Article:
Decarbonisation policies are poised to lower energy consumption and improve energy efficiency of dwellings in Europe. However, European households will increasingly use electrical equipment and devices over time. This is because higher energy performance levels require to a great extent the adoption of green, power-based solutions, such as solar panels, heat pumps, batteries and electric vehicles. Other drivers, such as the shift towards electrical and digital lifestyles, will also play an important role.
With around half of the European building stock at least 45 years old, the electrification of our homes may create a safety challenge. Indeed, electrical installations from decades ago are currently not suited to accommodate all the new devices coming to the market. There are also concerns that said devices may not always be compliant with standards and regulations.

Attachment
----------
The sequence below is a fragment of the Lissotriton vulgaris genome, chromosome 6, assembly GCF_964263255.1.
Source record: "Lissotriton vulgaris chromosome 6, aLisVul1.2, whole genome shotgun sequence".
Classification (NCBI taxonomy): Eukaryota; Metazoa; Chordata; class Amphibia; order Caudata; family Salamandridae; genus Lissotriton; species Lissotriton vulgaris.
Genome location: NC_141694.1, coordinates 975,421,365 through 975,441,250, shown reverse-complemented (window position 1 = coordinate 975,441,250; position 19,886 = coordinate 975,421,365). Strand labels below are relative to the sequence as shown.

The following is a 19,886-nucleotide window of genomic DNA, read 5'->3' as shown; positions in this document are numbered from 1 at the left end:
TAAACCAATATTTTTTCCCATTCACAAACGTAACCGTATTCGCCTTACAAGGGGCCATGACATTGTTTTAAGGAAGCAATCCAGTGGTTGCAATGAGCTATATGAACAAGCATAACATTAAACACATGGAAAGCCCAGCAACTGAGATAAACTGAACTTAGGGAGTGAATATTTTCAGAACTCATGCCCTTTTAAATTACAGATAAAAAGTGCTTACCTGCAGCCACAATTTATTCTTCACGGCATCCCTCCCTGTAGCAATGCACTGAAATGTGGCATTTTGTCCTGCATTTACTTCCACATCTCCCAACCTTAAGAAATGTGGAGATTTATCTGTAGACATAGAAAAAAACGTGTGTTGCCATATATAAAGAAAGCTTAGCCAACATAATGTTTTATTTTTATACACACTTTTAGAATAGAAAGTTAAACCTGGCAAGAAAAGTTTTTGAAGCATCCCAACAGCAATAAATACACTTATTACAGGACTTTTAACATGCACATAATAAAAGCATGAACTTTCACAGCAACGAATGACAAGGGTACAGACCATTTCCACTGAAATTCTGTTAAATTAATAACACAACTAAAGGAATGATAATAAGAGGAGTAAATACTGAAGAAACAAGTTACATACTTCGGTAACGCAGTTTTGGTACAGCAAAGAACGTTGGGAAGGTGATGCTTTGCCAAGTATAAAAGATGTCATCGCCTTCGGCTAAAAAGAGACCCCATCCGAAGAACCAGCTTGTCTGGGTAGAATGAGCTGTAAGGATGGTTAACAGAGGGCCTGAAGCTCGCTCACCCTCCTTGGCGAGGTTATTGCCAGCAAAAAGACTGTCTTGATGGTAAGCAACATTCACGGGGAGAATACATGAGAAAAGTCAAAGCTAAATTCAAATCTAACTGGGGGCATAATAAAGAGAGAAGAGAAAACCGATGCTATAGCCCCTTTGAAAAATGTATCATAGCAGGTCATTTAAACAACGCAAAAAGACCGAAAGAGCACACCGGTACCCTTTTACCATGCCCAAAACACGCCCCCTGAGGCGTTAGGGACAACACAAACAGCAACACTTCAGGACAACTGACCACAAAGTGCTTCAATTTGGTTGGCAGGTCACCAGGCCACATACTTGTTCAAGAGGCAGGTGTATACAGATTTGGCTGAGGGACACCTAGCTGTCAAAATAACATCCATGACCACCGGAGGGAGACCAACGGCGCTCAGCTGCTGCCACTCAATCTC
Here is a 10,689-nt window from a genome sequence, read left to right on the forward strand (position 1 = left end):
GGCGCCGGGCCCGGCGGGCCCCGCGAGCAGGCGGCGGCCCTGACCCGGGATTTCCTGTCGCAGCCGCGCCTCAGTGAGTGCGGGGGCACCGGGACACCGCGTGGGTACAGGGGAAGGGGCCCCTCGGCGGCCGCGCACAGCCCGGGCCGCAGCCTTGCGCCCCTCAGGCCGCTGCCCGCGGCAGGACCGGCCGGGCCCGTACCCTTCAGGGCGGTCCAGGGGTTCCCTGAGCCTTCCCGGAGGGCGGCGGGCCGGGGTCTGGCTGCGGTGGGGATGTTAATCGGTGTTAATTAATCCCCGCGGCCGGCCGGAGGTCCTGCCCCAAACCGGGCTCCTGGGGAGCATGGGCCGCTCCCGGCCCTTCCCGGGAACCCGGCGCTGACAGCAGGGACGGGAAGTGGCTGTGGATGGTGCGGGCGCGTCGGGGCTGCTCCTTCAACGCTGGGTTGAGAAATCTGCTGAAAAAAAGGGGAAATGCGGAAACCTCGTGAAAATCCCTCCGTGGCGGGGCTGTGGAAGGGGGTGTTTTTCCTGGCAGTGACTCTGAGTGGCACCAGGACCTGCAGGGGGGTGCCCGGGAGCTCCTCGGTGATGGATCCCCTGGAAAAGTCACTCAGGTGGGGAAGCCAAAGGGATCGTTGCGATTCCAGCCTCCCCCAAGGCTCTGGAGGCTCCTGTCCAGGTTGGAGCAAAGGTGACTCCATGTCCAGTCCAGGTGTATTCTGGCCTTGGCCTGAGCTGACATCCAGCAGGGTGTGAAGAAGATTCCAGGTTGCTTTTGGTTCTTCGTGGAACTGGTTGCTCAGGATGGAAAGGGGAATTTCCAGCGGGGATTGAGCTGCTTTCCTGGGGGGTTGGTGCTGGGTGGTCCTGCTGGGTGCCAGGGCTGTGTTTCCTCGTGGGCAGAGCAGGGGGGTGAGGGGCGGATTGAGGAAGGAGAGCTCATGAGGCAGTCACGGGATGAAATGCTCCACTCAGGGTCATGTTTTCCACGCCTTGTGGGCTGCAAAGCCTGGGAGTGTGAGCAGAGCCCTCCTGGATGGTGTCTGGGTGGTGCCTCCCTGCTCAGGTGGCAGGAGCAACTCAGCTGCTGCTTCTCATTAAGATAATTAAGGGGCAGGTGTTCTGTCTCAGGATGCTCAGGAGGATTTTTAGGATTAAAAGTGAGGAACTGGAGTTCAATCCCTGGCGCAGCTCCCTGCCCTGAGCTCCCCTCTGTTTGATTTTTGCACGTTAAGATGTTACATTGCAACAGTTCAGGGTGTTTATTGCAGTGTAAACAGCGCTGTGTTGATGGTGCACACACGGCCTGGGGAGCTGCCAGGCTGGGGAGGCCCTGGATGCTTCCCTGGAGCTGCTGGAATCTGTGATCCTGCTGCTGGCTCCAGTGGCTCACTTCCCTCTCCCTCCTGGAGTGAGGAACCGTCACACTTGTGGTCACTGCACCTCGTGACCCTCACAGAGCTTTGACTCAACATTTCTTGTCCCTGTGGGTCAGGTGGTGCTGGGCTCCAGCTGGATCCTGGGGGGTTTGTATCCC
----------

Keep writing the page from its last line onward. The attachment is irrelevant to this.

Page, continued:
On 20 November, EuropeOn and the ECI (European Copper Institute), CECAPI (European Committee of Electrical Installation Equipment Manufacturers), and FISUEL (International Federation for the Safety of Electricity Users) held the first European Electrical Safety Conference in Brussels to examine the electrical safety challenge as well as exchange information and best practices.
The conference is not an isolated effort to address the electrical safety challenge in Europe. EuropeOn is one of the founders of the Forum for European Electrical Domestic Safety (FEEDS), which for many years has collected data and analysed regulations and other measures on the matter.
The executive summary of the updated FEEDS report was released on the same day as the conference. The full report will be unveiled in the next weeks.
The role of electrical contractors is a cornerstone of electrical safety. As highlighted by EuropeOn members Fredrik Sjodin from Sweden and Luke Osborne from the UK, both speaking at the conference, it is paramount to rely on properly qualified and trained installers for the fitting of electrical devices and systems. In addition, electrical contractors are in a unique position, between manufacturers and end-users, to inform and educate consumers about their electrical installations.